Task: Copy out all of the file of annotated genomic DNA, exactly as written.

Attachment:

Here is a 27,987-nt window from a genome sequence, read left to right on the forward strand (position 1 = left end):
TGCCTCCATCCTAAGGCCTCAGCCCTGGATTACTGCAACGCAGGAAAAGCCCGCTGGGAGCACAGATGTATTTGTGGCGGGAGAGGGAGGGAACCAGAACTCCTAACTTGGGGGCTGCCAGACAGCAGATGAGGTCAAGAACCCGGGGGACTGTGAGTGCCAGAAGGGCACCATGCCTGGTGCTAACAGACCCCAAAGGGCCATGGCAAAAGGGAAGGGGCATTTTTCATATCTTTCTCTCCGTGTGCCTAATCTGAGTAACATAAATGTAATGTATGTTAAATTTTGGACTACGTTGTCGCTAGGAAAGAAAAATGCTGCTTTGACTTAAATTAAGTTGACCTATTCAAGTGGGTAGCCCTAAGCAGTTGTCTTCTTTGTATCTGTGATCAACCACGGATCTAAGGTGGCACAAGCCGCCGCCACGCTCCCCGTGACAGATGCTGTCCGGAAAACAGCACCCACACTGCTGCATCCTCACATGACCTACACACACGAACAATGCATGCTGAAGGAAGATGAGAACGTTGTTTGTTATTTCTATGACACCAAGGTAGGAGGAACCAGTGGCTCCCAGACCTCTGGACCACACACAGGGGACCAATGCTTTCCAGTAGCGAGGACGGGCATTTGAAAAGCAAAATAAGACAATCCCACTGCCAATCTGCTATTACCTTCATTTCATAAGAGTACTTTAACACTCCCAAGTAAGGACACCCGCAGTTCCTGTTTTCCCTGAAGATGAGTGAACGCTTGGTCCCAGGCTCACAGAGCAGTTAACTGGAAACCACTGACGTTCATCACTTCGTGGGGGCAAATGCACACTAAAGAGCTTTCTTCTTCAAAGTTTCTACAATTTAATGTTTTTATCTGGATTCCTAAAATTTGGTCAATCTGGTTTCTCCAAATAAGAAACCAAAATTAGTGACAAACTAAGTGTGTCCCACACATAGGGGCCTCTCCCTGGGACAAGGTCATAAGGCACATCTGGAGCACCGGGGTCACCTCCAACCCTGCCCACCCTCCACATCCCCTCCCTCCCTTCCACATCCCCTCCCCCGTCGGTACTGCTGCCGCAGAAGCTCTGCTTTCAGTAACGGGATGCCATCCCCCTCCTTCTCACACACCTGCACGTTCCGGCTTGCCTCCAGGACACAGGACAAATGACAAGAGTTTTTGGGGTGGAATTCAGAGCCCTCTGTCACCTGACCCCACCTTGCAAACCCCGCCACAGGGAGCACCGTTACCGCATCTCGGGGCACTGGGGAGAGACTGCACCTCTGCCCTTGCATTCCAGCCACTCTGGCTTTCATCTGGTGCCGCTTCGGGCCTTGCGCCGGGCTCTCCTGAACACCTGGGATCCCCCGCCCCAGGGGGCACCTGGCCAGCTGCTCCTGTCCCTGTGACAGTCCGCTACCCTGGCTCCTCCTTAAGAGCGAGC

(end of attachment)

Here is a 27,987-nt window from a genome sequence, read left to right on the forward strand (position 1 = left end):
TGCCTCCATCCTAAGGCCTCAGCCCTGGATTACTGCAACGCAGGAAAAGCCCGCTGGGAGCACAGATGTATTTGTGGCGGGAGAGGGAGGGAACCAGAACTCCTAACTTGGGGGCTGCCAGACAGCAGATGAGGTCAAGAACCCGGGGGACTGTGAGTGCCAGAAGGGCACCATGCCTGGTGCTAACAGACCCCAAAGGGCCATGGCAAAAGGGAAGGGGCATTTTTCATATCTTTCTCTCCGTGTGCCTAATCTGAGTAACATAAATGTAATGTATGTTAAATTTTGGACTACGTTGTCGCTAGGAAAGAAAAATGCTGCTTTGACTTAAATTAAGTTGACCTATTCAAGTGGGTAGCCCTAAGCAGTTGTCTTCTTTGTATCTGTGATCAACCACGGATCTAAGGTGGCACAAGCCGCCGCCACGCTCCCCGTGACAGATGCTGTCCGGAAAACAGCACCCACACTGCTGCATCCTCACATGACCTACACACACGAACAATGCATGCTGAAGGAAGATGAGAACGTTGTTTGTTATTTCTATGACACCAAGGTAGGAGGAACCAGTGGCTCCCAGACCTCTGGACCACACACAGGGGACCAATGCTTTCCAGTAGCGAGGACGGGCATTTGAAAAGCAAAATAAGACAATCCCACTGCCAATCTGCTATTACCTTCATTTCATAAGAGTACTTTAACACTCCCAAGTAAGGACACCCGCAGTTCCTGTTTTCCCTGAAGATGAGTGAACGCTTGGTCCCAGGCTCACAGAGCAGTTAACTGGAAACCACTGACGTTCATCACTTCGTGGGGGCAAATGCACACTAAAGAGCTTTCTTCTTCAAAGTTTCTACAATTTAATGTTTTTATCTGGATTCCTAAAATTTGGTCAATCTGGTTTCTCCAAATAAGAAACCAAAATTAGTGACAAACTAAGTGTGTCCCACACATAGGGGCCTCTCCCTGGGACAAGGTCATAAGGCACATCTGGAGCACCGGGGTCACCTCCAACCCTGCCCACCCTCCACATCCCCTCCCTCCCTTCCACATCCCCTCCCCCGTCGGTACTGCTGCCGCAGAAGCTCTGCTTTCAGTAACGGGATGCCATCCCCCTCCTTCTCACACACCTGCACGTTCCGGCTTGCCTCCAGGACACAGGACAAATGACAAGAGTTTTTGGGGTGGAATTCAGAGCCCTCTGTCACCTGACCCCACCTTGCAAACCCCGCCACAGGGAGCACCGTTACCGCATCTCGGGGCACTGGGGAGAGACTGCACCTCTGCCCTTGCATTCCAGCCACTCTGGCTTTCATCTGGTGCCGCTTCGGGCCTTGCGCCGGGCTCTCCTGAACACCTGGGATCCCCCGCCCCAGGGGGCACCTGGCCAGCTGCTCCTGTCCCTGTGACAGTCCGCTACCCTGGCTCCTCCTTAAGAGCGAGC